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AP

MLB crushes Braves with sanctions for international signing infractions

ATLANTA -- The Braves lost 13 prospects and former general manager John Coppolella was banned for life by Major League Baseball on Tuesday for circumventing international signing rules from 2015-17.

Former Atlanta special assistant Gordon Blakeley, who was the team's international scouting chief, was suspended from baseball for one year by Commissioner Rob Manfred.

Sanctions imposed by Manfred will leave the Braves unable to bargain at full strength for a top Latin American prospect until 2021.

Manfred said MLB's investigation determined the Braves moved international signing bonus pool money from one player to boost another player's contract.

Most notable among the players the Braves will lose is Kevin Maitan, an infielder from Venezuela who signed for $4.25 million in 2016.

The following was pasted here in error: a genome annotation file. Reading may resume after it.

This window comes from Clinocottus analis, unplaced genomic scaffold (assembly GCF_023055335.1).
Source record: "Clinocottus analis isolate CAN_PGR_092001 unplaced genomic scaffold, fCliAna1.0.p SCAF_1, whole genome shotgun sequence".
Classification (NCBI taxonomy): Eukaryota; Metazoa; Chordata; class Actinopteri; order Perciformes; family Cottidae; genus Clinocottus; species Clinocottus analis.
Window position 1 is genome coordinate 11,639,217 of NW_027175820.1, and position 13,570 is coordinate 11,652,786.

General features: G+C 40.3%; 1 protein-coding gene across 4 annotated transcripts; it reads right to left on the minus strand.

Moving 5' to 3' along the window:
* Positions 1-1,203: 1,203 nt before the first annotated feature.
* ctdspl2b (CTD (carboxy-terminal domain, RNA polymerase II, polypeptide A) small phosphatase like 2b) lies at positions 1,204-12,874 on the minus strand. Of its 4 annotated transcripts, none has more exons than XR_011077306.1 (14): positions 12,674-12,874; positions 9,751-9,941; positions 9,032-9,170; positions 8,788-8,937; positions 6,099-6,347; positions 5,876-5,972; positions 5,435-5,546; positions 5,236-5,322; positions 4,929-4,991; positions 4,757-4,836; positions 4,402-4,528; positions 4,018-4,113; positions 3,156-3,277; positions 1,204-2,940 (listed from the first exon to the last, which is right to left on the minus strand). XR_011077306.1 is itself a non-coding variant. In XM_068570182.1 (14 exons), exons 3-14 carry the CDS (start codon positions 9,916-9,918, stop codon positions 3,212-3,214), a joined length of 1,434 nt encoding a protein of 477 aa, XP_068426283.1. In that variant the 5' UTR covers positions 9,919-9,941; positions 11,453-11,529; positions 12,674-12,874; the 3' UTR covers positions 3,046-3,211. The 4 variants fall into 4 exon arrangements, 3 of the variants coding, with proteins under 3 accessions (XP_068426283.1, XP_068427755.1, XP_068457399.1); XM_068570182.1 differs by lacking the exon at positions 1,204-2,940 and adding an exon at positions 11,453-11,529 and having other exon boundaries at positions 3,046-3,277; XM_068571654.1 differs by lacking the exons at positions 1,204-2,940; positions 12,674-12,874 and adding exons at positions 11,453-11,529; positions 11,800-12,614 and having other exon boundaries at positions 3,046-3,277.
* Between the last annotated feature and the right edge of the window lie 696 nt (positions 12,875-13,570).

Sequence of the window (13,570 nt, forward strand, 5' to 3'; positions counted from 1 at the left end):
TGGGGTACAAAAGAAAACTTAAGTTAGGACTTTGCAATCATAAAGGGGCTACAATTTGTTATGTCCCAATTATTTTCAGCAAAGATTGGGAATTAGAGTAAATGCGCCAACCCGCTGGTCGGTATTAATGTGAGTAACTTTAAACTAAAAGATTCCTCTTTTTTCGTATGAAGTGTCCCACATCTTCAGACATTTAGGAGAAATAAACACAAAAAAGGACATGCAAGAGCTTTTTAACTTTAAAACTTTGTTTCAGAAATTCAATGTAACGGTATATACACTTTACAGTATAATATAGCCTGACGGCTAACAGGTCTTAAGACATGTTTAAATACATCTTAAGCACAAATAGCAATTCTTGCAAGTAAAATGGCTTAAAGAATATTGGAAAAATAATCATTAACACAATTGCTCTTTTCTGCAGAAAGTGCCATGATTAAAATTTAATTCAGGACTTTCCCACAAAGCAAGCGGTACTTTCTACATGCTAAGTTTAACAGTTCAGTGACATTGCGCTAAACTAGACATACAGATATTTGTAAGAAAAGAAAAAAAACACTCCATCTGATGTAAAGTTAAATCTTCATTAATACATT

Other "high-value" players the Braves will lose include Juan Contreras, Yefri del Rosario, Abrahan Gutierrez, Juan Carlos Negret, Yenci Pena, Yunior Severino, Livan Soto and Guillermo Zuniga.

Three more international signees - Brandol Mezquita, Angel Rojas and Antonio Sucre - were declared free agents. The team's contract with prospect Ji-Hwan Bae, which was not yet final, was disapproved. Finally, the Braves were banned from signing prospect Robert Puason in the 2019-20 signing period.

The 13 players will be free to negotiate as free agents with other teams.

Also, the Braves will forfeit their third-round selection in the 2018 draft as punishment for offering "impermissible benefits" to an unnamed draft pick in an effort to convince him to sign for a lower bonus.

The investigation showed the players signed by the Braves in 2016-17 would have been unavailable if the team had not circumvented the rules by moving bonus pool money.

Manfred said stripping the Braves of the 13 players was not sufficient punishment. He said "additional sanctions are warranted to penalize the club for the violations committed by its employees."

Therefore, the Braves will be prohibited from signing any international player for more than $10,000 during the 2019-20 signing period. Also, the team's international signing bonus pool for the 2020-21 signing period will be reduced by 50 percent.